(Bloomberg) -- DBS Group Holdings Ltd. expects to achieve earnings of more than S$10 billion ($7.4 billion) in the medium term, driven by a strong balance sheet and an ongoing digital transformation.

Return-on-equity is expected to be in a range of 15% to 17%, Southeast Asia’s biggest lender said in an investor day presentation on Monday, referring to a time frame of three to five years. Its profit goal would be more than a 20% increase from last year’s performance, and close to that of Japan’s largest lender Mitsubishi UFJ Financial Group Inc. 

To achieve its goals, the Singapore lender is seeking faster growth in capital-light, high return businesses like wealth management, global transaction services and treasury market sales. Led by Chief Executive Officer Piyush Gupta, DBS also sees room for higher distributions to shareholders through dividends or share buybacks.

The stock was little changed Monday, in line with the Bloomberg Asia-Pacific Banks Index. DBS shares have lost more than 7% this year, compared with a nearly 4% gain in the index. 

Digital Journey

The lender has poured billions of dollars in investments in technology, including digitalization of banking services that has lowered costs for client acquisitions and boosted efficiency. Yearly net income has risen at a compounded average rate of 9% since 2015, after Gupta embarked on transforming the bank via technology that includes cloud and data.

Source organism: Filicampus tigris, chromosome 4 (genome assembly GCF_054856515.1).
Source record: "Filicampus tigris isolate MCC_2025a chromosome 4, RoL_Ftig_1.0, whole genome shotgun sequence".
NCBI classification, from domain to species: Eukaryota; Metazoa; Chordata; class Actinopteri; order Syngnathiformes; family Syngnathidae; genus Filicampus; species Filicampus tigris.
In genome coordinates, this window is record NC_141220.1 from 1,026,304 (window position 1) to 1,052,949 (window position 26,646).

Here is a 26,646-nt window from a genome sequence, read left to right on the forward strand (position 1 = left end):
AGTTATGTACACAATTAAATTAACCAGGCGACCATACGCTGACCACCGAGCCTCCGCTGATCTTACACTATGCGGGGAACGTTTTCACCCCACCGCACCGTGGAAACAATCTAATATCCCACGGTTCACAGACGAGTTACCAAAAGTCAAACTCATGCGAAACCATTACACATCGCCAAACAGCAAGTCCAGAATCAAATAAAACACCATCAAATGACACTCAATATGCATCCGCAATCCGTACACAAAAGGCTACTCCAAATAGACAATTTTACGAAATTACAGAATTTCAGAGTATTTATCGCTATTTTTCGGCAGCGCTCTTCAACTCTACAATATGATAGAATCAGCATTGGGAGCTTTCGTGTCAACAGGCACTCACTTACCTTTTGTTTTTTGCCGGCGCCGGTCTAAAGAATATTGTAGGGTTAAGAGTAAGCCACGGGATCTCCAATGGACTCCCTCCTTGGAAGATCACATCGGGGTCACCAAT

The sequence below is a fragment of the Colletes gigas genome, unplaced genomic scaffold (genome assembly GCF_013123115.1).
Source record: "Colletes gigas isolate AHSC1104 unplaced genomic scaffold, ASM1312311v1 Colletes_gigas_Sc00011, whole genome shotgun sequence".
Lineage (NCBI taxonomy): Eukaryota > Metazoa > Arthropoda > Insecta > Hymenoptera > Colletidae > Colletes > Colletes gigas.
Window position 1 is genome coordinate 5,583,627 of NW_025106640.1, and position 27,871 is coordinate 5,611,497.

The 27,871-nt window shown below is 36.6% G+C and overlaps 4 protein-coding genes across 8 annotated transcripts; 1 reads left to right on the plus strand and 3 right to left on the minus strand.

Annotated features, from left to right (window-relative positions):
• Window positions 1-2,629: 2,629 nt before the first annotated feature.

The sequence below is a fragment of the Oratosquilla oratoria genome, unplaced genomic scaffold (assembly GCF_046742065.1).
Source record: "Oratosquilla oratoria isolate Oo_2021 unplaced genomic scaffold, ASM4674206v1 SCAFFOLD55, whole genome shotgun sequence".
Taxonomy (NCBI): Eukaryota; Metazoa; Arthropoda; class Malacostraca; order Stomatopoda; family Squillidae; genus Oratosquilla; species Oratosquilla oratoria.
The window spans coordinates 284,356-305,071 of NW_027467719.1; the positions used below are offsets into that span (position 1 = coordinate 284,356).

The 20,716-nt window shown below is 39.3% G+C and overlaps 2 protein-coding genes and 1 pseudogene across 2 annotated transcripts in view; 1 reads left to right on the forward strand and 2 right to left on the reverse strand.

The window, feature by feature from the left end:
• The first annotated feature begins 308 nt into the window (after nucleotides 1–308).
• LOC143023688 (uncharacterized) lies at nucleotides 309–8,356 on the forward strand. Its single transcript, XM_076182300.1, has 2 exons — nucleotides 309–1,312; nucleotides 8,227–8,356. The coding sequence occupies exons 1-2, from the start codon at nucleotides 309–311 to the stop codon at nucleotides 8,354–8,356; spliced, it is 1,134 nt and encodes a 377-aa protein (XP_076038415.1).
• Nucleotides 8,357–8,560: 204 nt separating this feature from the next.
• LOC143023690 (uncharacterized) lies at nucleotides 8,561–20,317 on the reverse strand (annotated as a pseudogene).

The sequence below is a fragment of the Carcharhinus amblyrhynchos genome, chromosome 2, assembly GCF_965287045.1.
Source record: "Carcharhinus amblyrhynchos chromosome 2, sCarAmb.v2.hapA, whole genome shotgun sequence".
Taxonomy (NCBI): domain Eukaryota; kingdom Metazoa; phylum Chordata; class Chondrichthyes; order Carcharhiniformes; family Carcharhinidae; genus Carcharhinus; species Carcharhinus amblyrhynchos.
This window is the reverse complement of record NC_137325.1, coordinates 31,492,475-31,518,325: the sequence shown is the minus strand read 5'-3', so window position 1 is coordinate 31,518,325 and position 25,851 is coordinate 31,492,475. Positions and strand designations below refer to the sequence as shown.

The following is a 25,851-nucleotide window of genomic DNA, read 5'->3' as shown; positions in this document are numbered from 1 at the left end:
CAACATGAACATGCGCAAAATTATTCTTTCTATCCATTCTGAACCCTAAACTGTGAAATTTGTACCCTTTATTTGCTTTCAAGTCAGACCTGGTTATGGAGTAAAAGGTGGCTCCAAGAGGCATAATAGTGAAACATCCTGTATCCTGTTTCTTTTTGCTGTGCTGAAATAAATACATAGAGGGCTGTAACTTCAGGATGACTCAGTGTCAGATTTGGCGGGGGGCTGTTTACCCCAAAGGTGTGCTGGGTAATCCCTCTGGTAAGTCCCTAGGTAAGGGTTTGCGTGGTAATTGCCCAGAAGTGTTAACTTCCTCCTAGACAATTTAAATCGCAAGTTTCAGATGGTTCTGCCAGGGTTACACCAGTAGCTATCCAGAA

A series of digital banking disruptions over the past few years, which saw customers lose access to banking services via its mobile apps and website, have however hit the bank’s reputation.

The city-state’s financial regulator called the glitches this year “unacceptable” and boosted the bank’s capital requirements for the second time in over a year, with DBS’s required capital rising by S$1.6 billion ($1.2 billion) in total.

The two incidents this year happened in a matter of weeks, though the most recent one early this month was resolved within an hour. In 2021, the bank suffered one of its worst digital disruptions in the past decade.

It takes time to build technology capabilities, DBS said in its presentation, highlighting firms from Alphabet Inc.’s Google to Amazon.com Inc., which have been undertaking this for about 20 years. DBS’s transformation via technology, on the other hand, kickstarted nine years ago.

“Rome was not built in a day,” Jimmy Ng, who heads the bank’s technology and operations, said in the presentation titled “DBS Digital Transformation 2.0.” He compared the digital journey as turning boulders into pebbles. 

India Growth

Going forward, DBS said it sees “high potential opportunities” in its growth markets of India, Indonesia, and Taiwan. The bank is targeting areas like transaction banking, wealth management, lending to small businesses as well as unsecured retail lending in these places. 

In India, where DBS bought Lakshmi Vilas Bank Ltd. in 2020, the firm aims to be among the top 10 private sector banks alongside IDBI Bank Ltd. and Kotak Mahindra Bank Ltd. Its net profit in the country is projected to grow three times by 2026 to around S$375 million. 

--With assistance from Ishika Mookerjee.

(Adds details from presentation throughout, stock move in fourth paragraph.)

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